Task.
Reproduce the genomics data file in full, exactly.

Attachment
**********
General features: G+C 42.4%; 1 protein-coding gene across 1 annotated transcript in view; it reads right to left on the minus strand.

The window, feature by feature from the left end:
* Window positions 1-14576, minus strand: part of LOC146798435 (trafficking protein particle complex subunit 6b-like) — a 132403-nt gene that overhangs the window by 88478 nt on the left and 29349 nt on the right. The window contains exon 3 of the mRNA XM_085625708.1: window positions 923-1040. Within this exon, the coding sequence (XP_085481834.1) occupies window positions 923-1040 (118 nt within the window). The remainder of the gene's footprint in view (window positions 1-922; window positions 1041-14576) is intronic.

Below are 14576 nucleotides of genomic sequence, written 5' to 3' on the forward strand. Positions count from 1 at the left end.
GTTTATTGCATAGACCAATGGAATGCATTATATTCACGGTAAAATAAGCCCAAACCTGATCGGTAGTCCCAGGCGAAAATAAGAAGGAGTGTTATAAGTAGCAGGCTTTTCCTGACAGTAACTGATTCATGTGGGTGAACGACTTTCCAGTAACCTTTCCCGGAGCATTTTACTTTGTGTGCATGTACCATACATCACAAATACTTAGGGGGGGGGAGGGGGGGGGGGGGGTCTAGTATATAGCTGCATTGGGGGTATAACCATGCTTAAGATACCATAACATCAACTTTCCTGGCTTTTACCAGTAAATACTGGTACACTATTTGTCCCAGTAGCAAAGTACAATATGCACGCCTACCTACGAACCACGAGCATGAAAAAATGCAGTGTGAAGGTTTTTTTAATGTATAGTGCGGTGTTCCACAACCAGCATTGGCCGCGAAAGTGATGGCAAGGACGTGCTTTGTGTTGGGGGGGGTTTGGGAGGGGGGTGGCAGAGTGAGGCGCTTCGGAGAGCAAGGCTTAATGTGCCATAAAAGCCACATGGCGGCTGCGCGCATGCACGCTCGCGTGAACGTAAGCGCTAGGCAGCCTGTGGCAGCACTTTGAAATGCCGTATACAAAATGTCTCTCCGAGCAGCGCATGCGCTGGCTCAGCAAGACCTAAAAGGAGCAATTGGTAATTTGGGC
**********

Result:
General features: G+C 42.4%; 1 protein-coding gene across 1 annotated transcript in view; it reads right to left on the minus strand.

The window, feature by feature from the left end:
* Window positions 1-14576, minus strand: part of LOC146798435 (trafficking protein particle complex subunit 6b-like) — a 132403-nt gene that overhangs the window by 88478 nt on the left and 29349 nt on the right. The window contains exon 3 of the mRNA XM_085625708.1: window positions 923-1040. Within this exon, the coding sequence (XP_085481834.1) occupies window positions 923-1040 (118 nt within the window). The remainder of the gene's footprint in view (window positions 1-922; window positions 1041-14576) is intronic.

Below are 14576 nucleotides of genomic sequence, written 5' to 3' on the forward strand. Positions count from 1 at the left end.
GTTTATTGCATAGACCAATGGAATGCATTATATTCACGGTAAAATAAGCCCAAACCTGATCGGTAGTCCCAGGCGAAAATAAGAAGGAGTGTTATAAGTAGCAGGCTTTTCCTGACAGTAACTGATTCATGTGGGTGAACGACTTTCCAGTAACCTTTCCCGGAGCATTTTACTTTGTGTGCATGTACCATACATCACAAATACTTAGGGGGGGGGAGGGGGGGGGGGGGGTCTAGTATATAGCTGCATTGGGGGTATAACCATGCTTAAGATACCATAACATCAACTTTCCTGGCTTTTACCAGTAAATACTGGTACACTATTTGTCCCAGTAGCAAAGTACAATATGCACGCCTACCTACGAACCACGAGCATGAAAAAATGCAGTGTGAAGGTTTTTTTAATGTATAGTGCGGTGTTCCACAACCAGCATTGGCCGCGAAAGTGATGGCAAGGACGTGCTTTGTGTTGGGGGGGGTTTGGGAGGGGGGTGGCAGAGTGAGGCGCTTCGGAGAGCAAGGCTTAATGTGCCATAAAAGCCACATGGCGGCTGCGCGCATGCACGCTCGCGTGAACGTAAGCGCTAGGCAGCCTGTGGCAGCACTTTGAAATGCCGTATACAAAATGTCTCTCCGAGCAGCGCATGCGCTGGCTCAGCAAGACCTAAAAGGAGCAATTGGTAATTTGGGC